Change is coming to the NHL.
The NHL announced Thursday that the Board of Governors approved a realignment and divisional playoff format plan which will be implemented beginning next season. The plan calls for two seven-team Western Conference divisions and two eight-team Eastern Conference divisions. It also calls for all 30 teams to play in every market at least once a year.
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The voting was done by email.
“We know this realignment was extraordinarily important to some of our clubs,” NHL commissioner Gary Bettman said in a mid-afternoon conference call.
The franchise realignment has created four divisions:
Division One: Carolina, Columbus, Devils, Islanders, Rangers, Philadelphia, Pittsburgh and Washington.
Division Two: Boston, Buffalo, Detroit, Florida, Montreal, Ottawa, Tampa Bay and Toronto.
Division Three: Chicago, Colorado, Dallas, Minnesota, Nashville, St. Louis and Winnipeg.
Division Four: Anaheim, Calgary, Edmonton, Los Angeles, Phoenix, San Jose and Vancouver.
During his introductory statement, Bettman said the plan was passed by a “majority” of votes. When pressed, Bettman said there were “more than enough to pass it. It wasn’t unanimous. [It] was well in excess than the three-quarters [required].”
Bettman was joined on the call by Winnipeg chairman and governor Mark Chipman, Dallas president, CEO and alternate governor Jim Lites, Columbus president of hockey operations and alternate governor John Davidson and Detroit executive vice president and general manager Ken Holland.
“This seems to make a lot of common sense,” Davidson said. “This is all positive.”
“It’s an exciting time for the National Hockey League,” Holland said.
Most likely the selection of team executives on the call was not coincidental. Columbus and Detroit have long wanted to move to the Eastern Conference, while Dallas and Winnipeg will join Colorado and Minnesota in the same division. The Jets have been in the Southeast Division the last two seasons despite relocating to Winnipeg prior to 2011-12.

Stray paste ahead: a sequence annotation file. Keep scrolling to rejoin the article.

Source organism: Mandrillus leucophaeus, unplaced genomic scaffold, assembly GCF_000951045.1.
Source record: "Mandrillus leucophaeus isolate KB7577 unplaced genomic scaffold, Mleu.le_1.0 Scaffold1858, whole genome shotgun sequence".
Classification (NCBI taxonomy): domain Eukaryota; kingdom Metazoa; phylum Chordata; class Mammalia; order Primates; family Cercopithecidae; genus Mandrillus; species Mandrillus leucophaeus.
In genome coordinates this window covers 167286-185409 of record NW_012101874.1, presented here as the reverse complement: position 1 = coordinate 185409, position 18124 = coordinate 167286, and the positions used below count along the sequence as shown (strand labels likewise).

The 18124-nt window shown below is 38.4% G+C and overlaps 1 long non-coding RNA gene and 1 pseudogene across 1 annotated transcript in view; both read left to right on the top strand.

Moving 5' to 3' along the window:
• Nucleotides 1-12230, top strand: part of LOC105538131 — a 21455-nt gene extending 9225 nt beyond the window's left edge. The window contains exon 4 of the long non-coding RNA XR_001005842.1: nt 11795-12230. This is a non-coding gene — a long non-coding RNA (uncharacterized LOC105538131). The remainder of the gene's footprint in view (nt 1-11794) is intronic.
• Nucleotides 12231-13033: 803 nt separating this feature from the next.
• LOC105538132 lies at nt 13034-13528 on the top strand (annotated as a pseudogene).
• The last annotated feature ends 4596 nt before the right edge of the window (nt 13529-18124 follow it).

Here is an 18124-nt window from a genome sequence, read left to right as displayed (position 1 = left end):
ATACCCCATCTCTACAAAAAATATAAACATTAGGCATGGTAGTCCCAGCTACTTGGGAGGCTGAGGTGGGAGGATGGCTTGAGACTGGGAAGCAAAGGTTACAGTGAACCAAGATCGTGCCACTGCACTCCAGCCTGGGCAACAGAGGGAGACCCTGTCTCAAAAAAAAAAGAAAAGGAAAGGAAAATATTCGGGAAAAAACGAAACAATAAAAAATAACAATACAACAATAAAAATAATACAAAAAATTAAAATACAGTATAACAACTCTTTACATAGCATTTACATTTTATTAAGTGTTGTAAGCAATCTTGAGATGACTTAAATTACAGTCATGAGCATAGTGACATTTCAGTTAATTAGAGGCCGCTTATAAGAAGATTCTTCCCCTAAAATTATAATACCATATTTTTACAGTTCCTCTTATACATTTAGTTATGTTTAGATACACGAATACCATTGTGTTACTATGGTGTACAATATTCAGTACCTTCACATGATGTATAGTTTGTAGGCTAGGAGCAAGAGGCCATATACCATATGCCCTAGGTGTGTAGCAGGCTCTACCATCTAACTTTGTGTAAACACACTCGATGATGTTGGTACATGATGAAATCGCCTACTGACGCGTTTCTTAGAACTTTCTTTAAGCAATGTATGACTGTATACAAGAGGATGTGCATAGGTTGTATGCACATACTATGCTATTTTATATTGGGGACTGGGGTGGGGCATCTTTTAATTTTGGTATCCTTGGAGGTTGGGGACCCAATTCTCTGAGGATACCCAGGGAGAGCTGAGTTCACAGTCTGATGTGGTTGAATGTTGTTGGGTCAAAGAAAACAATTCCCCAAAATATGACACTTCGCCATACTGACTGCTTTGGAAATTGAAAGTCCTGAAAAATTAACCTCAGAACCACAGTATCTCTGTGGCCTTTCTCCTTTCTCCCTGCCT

“On balance if you look at the rivalries and geographic groupings, this appeared to make the most sense,” Bettman said. “Winnipeg needed to come out of the Southeast Division.”
Added Chipman: “We’re very relieved. [The] travel burden ought not to be so onerous.”
The top three teams in each division will qualify for the playoffs and there will be two wild-card spots for the final two slots in each conference. The top four seeds in each division will meet in the first two rounds of the playoffs. Two teams from each conference will meet in the conference final and the advancing team will meet in the Stanley Cup final.
The main criticism of the plan is the unbalanced conferences. There are 16 teams in the East and just 14 in the West.
“Seventh or eighth team[s in the playoffs] doesn’t make a whole lot of difference. [We] introduced [the] wild card to balance that off a little bit better [and it] begins to address what might be a concern,” Bettman said. “[It] won’t be borne out to be a concern.”
Names for the new divisions have not been decided upon but according to Bettman it will be announced in the “next few weeks” and will be “most sensible geographic, fan-friendly.”
According to the league’s statement, the National Hockey League Players’ Association gave its consent to the plan for three years. However when the NHLPA announced its consent to the realignment plan last week the statement noted it will be “re-evaluated following the 2014-15 season.”
Bettman professed no concern about a misunderstanding with the NHLPA.
“Subtlety of language,” Bettman said. “Just phrased a little differently.”
What was made clear was that the league does not have expansion or franchise relocations plans despite long-term rumors that the NHL is looking to expand to Markham, Ontario and Quebec City, and the uncertainty surrounding the Coyotes and Glendale, Ariz.
Holland dismissed any trepidation that potential expansion and franchise relocation would force the league to redesign the realignment plan while Bettman reported the league is in talks with potential ownership groups to take control of the Coyotes. The NHL has operated the Coyotes since 2009.
“They don’t foresee relocation,” Holland said. “[The league] doesn’t foresee expansion. Don’t foresee change.”
“There are a number of groups in process with us,” Bettman said of the state of the Coyotes’ sale. “Other people have indicated their interest.”
Follow NHL beat writer Denis Gorman on Twitter @DenisGorman.